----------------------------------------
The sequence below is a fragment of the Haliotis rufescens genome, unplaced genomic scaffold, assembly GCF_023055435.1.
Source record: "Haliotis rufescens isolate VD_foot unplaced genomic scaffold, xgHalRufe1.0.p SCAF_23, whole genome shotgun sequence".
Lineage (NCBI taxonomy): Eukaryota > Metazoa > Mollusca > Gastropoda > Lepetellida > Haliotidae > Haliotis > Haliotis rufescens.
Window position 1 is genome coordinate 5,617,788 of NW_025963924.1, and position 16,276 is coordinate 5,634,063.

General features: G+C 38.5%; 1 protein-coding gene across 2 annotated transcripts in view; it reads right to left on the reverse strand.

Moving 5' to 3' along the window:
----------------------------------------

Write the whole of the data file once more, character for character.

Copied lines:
The sequence below is a fragment of the Haliotis rufescens genome, unplaced genomic scaffold, assembly GCF_023055435.1.
Source record: "Haliotis rufescens isolate VD_foot unplaced genomic scaffold, xgHalRufe1.0.p SCAF_23, whole genome shotgun sequence".
Lineage (NCBI taxonomy): Eukaryota > Metazoa > Mollusca > Gastropoda > Lepetellida > Haliotidae > Haliotis > Haliotis rufescens.
Window position 1 is genome coordinate 5,617,788 of NW_025963924.1, and position 16,276 is coordinate 5,634,063.

General features: G+C 38.5%; 1 protein-coding gene across 2 annotated transcripts in view; it reads right to left on the reverse strand.

Moving 5' to 3' along the window: